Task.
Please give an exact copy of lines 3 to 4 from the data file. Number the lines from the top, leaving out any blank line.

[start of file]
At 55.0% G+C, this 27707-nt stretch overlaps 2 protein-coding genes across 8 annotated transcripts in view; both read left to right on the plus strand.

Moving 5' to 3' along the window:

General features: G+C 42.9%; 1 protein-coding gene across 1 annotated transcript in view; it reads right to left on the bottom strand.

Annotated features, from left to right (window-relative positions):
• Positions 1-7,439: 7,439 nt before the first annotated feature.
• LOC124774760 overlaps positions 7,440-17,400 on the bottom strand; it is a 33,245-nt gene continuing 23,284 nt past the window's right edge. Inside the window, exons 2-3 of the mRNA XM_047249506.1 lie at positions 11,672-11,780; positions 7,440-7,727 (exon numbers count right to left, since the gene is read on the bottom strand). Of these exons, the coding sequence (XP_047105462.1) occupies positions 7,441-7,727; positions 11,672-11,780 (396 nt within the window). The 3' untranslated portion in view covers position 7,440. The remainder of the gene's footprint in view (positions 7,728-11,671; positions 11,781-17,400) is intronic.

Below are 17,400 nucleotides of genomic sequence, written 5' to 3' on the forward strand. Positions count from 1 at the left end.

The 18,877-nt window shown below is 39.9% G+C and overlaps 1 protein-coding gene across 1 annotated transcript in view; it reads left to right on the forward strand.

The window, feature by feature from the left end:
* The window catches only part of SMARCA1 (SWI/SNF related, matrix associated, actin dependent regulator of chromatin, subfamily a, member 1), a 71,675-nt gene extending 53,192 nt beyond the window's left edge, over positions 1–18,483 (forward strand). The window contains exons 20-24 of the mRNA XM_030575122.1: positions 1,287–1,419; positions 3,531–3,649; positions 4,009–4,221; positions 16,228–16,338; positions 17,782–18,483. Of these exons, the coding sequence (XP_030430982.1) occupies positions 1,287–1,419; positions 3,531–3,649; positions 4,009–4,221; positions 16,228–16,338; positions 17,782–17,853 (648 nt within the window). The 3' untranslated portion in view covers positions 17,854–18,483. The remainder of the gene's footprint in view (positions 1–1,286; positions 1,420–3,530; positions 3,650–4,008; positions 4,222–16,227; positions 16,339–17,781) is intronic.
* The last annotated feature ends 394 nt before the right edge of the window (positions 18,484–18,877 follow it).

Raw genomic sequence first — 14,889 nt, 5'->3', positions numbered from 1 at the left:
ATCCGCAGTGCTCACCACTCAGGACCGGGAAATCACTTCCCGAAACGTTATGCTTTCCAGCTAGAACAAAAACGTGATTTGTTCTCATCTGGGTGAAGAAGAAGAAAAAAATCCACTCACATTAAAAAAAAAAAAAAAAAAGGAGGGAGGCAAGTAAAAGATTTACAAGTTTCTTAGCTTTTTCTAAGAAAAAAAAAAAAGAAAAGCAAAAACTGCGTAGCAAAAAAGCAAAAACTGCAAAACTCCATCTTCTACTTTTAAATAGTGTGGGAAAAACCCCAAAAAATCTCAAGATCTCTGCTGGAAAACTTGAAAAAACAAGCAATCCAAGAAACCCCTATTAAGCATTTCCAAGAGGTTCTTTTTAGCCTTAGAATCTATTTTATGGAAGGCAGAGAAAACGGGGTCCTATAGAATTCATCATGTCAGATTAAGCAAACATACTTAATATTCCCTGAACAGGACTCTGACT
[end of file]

General features: G+C 42.9%; 1 protein-coding gene across 1 annotated transcript in view; it reads right to left on the bottom strand.

Annotated features, from left to right (window-relative positions):